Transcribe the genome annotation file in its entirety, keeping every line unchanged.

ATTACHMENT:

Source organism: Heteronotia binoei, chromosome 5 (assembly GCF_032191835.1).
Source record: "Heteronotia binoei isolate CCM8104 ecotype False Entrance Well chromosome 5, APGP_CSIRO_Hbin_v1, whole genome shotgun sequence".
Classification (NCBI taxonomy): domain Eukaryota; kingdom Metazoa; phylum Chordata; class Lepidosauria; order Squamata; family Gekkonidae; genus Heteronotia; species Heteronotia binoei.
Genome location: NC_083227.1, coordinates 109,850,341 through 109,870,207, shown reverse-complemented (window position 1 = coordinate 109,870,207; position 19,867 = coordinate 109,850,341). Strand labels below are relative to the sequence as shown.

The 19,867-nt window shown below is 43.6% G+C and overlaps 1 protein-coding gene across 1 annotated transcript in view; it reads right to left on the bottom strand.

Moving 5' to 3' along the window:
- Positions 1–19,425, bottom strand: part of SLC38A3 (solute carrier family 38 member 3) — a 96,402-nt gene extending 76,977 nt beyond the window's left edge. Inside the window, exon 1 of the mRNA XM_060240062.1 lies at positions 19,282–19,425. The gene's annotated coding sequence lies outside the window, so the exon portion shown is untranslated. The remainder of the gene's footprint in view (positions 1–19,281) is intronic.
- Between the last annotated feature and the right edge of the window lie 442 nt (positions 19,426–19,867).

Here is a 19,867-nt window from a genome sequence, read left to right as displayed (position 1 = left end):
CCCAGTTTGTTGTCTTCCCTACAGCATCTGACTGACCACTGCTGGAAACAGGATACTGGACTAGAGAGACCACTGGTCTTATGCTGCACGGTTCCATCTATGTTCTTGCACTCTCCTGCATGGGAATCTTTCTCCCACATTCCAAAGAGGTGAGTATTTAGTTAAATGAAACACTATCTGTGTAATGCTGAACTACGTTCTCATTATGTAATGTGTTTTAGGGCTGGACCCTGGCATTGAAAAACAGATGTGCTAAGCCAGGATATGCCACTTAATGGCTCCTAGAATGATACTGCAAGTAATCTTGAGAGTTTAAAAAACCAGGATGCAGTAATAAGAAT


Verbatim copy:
Source organism: Heteronotia binoei, chromosome 5 (assembly GCF_032191835.1).
Source record: "Heteronotia binoei isolate CCM8104 ecotype False Entrance Well chromosome 5, APGP_CSIRO_Hbin_v1, whole genome shotgun sequence".
Classification (NCBI taxonomy): domain Eukaryota; kingdom Metazoa; phylum Chordata; class Lepidosauria; order Squamata; family Gekkonidae; genus Heteronotia; species Heteronotia binoei.
Genome location: NC_083227.1, coordinates 109,850,341 through 109,870,207, shown reverse-complemented (window position 1 = coordinate 109,870,207; position 19,867 = coordinate 109,850,341). Strand labels below are relative to the sequence as shown.

The 19,867-nt window shown below is 43.6% G+C and overlaps 1 protein-coding gene across 1 annotated transcript in view; it reads right to left on the bottom strand.

Moving 5' to 3' along the window:
- Positions 1–19,425, bottom strand: part of SLC38A3 (solute carrier family 38 member 3) — a 96,402-nt gene extending 76,977 nt beyond the window's left edge. Inside the window, exon 1 of the mRNA XM_060240062.1 lies at positions 19,282–19,425. The gene's annotated coding sequence lies outside the window, so the exon portion shown is untranslated. The remainder of the gene's footprint in view (positions 1–19,281) is intronic.
- Between the last annotated feature and the right edge of the window lie 442 nt (positions 19,426–19,867).

Here is a 19,867-nt window from a genome sequence, read left to right as displayed (position 1 = left end):
CCCAGTTTGTTGTCTTCCCTACAGCATCTGACTGACCACTGCTGGAAACAGGATACTGGACTAGAGAGACCACTGGTCTTATGCTGCACGGTTCCATCTATGTTCTTGCACTCTCCTGCATGGGAATCTTTCTCCCACATTCCAAAGAGGTGAGTATTTAGTTAAATGAAACACTATCTGTGTAATGCTGAACTACGTTCTCATTATGTAATGTGTTTTAGGGCTGGACCCTGGCATTGAAAAACAGATGTGCTAAGCCAGGATATGCCACTTAATGGCTCCTAGAATGATACTGCAAGTAATCTTGAGAGTTTAAAAAACCAGGATGCAGTAATAAGAAT